Over the summer, my mileage continued to increase to levels that I never could have imagined that I would be running…175 miles in May, 195 in June, 225 in July. In addition to just adding miles, Ron’s plan had two key components that I hadn’t previously used at all….speedwork and hills. I hadn’t been on a track since high school, and hills were for sledding. More than any other part of the plan, I point as these two factors as my most significant reasons for improvement. I still had my physical and mental ups and downs, but being part of a team now, I better understood that everyone had them, something I hadn’t grasped in the past.
As my marathon approached, the nerves began to set in. Had I trained enough? Had I trained too much? Was it going to be too hot? That is when the value of teammates really came through. We all were having those concerns about our fall races, but we were all there for each other. It’s a lot easier calming someone else’s nerves that you know is ready to run a great race than trying to calm your own.
The countdown to marathon day was nerve-wracking, especially when it came time to taper. Running less those last couple weeks feels counter-productive at the time, but really makes sense. I was jealous of everyone running early fall marathons in Marquette and Erie because they didn’t have to wait any longer. But finally, race day arrived. It was warmer than I had hoped, but I still felt confident. I also felt like I had this wave of strength from my teammates behind me. I knew where they would be on the course and looked forward to getting to each point and getting the energy from them. Despite the mental struggle with the idea, I had wrapped my head around Ron’s plan of running a negative split on a course that was tougher on the second half. I had trusted in his guidance to this point, why would I change on race day? It was finally time to go and execute my plan. It was really hard to go out extra slow in the first few miles and get passed by hundreds of people (246 in the first 5K), but it certainly paid off later. Beginning at the 10K mark of the race, I passed 416 people and was passed by 18 the rest of the way. In about Mile 17, I was met by Ron. He asked how things were going and I said, “It’s going to happen today.” At that point, there was no backing off. I continued to gradually increase my speed even as the course got tougher when it entered St. Paul. The hardest part of the whole race was on Summit Avenue, but I was prepared and was ready to embrace it. It was also another point of great teammate support…they were always there when I needed it. My left hamstring started to go in about Mile 22-23, but I didn’t dare stop or slow down. I pushed the pace even more, but it wasn’t until Mile 25 when I thought I might actually run 3:20. I then ran my fastest mile of the day in Mile 26. I achieved a 2 minute negative split, and more importantly, qualified for the 2019 Boston Marthon by almost 7 minutes at 3:18:21. My two-year plan didn’t go exactly as planned, but I still finished it where I had hoped I would. I certainly had some valleys to climb out of, but I found the right help at the right time. Finding and joining MTM changed a course in my life and I look forward to where it goes in the future.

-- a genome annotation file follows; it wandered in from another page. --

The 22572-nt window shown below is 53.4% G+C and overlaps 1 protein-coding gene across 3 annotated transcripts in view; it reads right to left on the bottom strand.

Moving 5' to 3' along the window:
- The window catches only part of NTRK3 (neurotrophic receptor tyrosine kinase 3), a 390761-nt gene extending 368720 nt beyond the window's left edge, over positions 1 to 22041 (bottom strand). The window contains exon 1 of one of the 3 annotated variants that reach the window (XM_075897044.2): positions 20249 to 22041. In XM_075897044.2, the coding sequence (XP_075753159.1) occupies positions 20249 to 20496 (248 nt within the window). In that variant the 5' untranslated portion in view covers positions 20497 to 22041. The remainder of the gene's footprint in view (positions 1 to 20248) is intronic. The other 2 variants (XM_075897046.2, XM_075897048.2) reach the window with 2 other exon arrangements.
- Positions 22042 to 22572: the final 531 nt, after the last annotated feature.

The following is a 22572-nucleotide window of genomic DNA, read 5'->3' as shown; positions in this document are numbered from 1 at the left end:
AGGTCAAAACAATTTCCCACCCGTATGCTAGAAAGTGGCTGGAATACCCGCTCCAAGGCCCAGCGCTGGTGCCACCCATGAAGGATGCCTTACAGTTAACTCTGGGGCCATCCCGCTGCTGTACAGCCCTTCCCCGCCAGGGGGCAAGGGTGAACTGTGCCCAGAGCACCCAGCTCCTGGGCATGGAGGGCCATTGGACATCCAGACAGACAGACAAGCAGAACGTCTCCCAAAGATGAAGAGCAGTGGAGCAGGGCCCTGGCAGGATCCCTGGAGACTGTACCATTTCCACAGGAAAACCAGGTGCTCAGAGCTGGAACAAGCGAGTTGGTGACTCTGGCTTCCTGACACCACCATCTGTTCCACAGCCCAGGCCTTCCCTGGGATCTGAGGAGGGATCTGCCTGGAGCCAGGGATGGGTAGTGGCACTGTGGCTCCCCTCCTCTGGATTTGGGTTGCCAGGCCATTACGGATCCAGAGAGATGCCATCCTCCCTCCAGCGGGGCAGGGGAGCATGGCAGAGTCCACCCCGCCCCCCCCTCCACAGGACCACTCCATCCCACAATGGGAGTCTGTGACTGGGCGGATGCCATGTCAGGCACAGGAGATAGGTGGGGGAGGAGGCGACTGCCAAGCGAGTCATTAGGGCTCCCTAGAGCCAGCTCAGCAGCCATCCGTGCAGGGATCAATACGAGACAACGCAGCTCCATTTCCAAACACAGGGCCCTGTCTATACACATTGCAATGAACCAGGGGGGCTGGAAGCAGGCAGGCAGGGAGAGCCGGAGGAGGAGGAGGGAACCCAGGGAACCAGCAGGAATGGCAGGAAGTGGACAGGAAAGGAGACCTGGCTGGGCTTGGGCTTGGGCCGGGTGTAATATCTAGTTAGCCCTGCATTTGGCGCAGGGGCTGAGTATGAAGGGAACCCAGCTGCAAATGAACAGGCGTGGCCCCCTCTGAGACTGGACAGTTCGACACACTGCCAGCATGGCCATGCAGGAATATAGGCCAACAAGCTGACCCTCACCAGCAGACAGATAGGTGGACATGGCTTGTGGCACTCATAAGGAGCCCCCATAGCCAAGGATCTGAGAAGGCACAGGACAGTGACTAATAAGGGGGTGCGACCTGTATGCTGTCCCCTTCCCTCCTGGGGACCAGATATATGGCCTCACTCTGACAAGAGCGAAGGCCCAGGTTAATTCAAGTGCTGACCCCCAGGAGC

Lifelong runner. Professional and passionate coach helping to make running goals a reality for 30+ years. Let's get started making your running dreams come true!